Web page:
Establishing a donor advised fund at a community foundation has become popular for charitably inclined individuals and families that wish to be actively involved with the daily management of grant money but not burdened with daily management of a fund . It allows donors to establish a named fund, enjoy ongoing involvement with their charitable gift, benefit from the tax advantages afforded to public charities by the IRS and ensure that their gifts create a permanent charitable legacy.

Community foundations have been around since 1914 when the Cleveland Foundation got its start. True, most community foundations were established in order to meet the needs of particular geographic areas (cities, states, counties) but the fact is that today the more than 600 community foundations in the United States reach far beyond their "geographic boundaries" when partnering with individuals and families who have established donor advised funds. And donor advised funds are not new either -- community foundations have been offering them for decades. Our experience as historic "centers for philanthropy" enables us to assist our donors with making grants to the charitable causes and communities they care about around the country and, in fact, around the world.

When I meet a potential donor who has a desire to make a difference and who wants some help building relationships with the places and people he holds dear, I know that our community foundation can find a way for him to "give back." When I meet a potential donor who wants some help sorting through interests and community, I know that our community foundation can find a way for him to "find his passion."

It is a simple message; donor advised funds through a community foundation are:

  • Flexible
  • Simple to establish
  • A way to provide a charitable legacy for the donor and/or his family
  • Professionally managed, and
  • Include an array of grantmaking support services

The community foundation offers donors expert personal attention to help them reach their philanthropic goals. When donors wish to take an active role in grantmaking and in selecting grantees each year, technically, this is considered "advice," but as a practical matter, a community foundation will follow their advice so long as their recommendation is made for a legitimate charitable purpose.

In closing let me share a story with you. We just mailed our last newsletter of 2001 to our donor-advisors. In it we introduced six organizations that don't often get lots of attention (or grants) from our donors. But we had a hunch that if we could just "tell the story" our donors would respond. And they did! I was pleased to hear from one of our donor advisors today that he plans to recommend a $12,000 grant for one of those charities in 2002. He said it was a "perfect fit" with the goals he has articulated for the fund. We think so too!

Community foundations give you the chance to find the magic, joy and the community in giving, without the hassle of paperwork and the time and expense of all the research and monitoring. We take care of that for our donors so that they can spend their time making dreams come true.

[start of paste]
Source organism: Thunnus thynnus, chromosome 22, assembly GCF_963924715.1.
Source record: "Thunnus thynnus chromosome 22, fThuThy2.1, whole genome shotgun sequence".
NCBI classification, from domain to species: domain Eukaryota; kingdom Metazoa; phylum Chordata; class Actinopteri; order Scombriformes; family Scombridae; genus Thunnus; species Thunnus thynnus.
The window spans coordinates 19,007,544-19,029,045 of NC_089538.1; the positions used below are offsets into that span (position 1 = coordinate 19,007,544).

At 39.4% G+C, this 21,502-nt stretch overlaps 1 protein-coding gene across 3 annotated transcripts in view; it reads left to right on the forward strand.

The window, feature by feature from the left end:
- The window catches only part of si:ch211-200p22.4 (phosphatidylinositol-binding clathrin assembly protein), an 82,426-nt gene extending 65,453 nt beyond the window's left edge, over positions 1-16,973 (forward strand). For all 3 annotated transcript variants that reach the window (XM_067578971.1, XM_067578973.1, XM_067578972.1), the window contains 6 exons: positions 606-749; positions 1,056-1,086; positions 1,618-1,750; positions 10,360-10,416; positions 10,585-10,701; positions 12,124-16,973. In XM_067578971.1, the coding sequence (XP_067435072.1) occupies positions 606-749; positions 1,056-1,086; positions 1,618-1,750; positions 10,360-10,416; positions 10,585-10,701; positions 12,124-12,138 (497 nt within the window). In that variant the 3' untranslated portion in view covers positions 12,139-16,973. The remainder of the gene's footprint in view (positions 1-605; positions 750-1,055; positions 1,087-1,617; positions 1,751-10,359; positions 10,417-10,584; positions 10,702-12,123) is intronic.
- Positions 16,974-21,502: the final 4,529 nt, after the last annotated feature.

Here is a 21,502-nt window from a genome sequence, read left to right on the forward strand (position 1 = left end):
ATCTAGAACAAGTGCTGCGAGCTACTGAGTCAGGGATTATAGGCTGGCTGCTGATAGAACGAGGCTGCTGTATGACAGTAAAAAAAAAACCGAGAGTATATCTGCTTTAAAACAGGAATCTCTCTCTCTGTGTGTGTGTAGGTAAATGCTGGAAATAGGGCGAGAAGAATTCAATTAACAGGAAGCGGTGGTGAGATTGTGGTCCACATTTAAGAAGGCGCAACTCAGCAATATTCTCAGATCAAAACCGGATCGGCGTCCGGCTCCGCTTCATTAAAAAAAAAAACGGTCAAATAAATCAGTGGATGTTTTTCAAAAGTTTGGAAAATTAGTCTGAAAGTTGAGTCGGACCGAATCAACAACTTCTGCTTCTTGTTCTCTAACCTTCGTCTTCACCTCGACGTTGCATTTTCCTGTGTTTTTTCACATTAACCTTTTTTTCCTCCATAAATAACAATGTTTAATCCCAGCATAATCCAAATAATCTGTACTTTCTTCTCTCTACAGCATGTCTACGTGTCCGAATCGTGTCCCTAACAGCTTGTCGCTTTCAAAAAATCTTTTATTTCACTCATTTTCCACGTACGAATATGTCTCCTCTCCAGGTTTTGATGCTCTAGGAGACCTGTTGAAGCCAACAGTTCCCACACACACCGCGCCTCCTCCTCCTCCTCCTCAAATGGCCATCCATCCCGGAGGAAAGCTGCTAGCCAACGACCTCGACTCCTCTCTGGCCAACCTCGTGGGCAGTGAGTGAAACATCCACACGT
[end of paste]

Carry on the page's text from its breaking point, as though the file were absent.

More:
Donor advised funds at a community foundation §a partnership that works?forever.

Susan A. Barry
Manager for Development Services
The Rhode Island Foundation

Closing Thoughts from Philip Tobin: "I appreciate receiving comments from community foundations regarding my article on Donor Advised Funds. Many of their comments have merit. Accordingly, I have revised sections of the article in an effort to address their concerns and encourage you to re-read it. I believe we have a better product as a result of their input and the effective role the PGDC has played in bringing these issues to light.

I encourage community foundations to continue to emphasize the value of the philanthropic support services they offer donors. This is one of community foundations' most valuable, value-added services --- one that distinguishes them from DAF programs offered by financial services affiliated and independent sponsors. No one understands the charitable needs and opportunities of the community better than the local community foundation. It would be economically difficult, if not prohibitive, for other DAF sponsors to duplicate the programmatic resources that already exist at community foundations. In fact, when we come upon a donor who interested in that special service, we refer them to their local community foundation.

In spite of the stir I created, I am an outspoken advocate of community foundations. In fact, I am the founding trustee of the country's newest--The Hudson Community Foundation, located in Hudson, Ohio."

Click here to return to the revised version of Phil Tobin's article, Donor Advised Funds, A Value-Added Tool for Financial Advisors.


  1. Jim King, Development Officer, The Community Foundation of Greater Birminghamback

  2. Id.back

  3. Nadia A. Yassa, Esq., Director of Gift Planning, The Boston Foundationback

  4. Molly Parker, Vice President of Development, Grand Rapids Community Foundationback

  5. Jim King, Development Officer, The Community Foundation of Greater Birminghamback

  6. Frank Miller, Communication Director, Greater Milwaukee Foundationback

  7. Michael I. Friedman, J.D., Vice President, Planned Giving and Endowment, The Associated: Jewish Community Federation of Baltimoreback

  8. Id.back

  9. Nadia A. Yassa, Esq., Director of Gift Planning, The Boston Foundationback

  10. Jim King, Development Officer, The Community Foundation of Greater Birminghamback

  11. Michael I. Friedman, J.D., Vice President, Planned Giving and Endowment, The Associated: Jewish Community Federation of Baltimoreback

  12. Thomas W. Smith, CFP, Senior Philanthropic Adviser, The Vermont Community Foundationback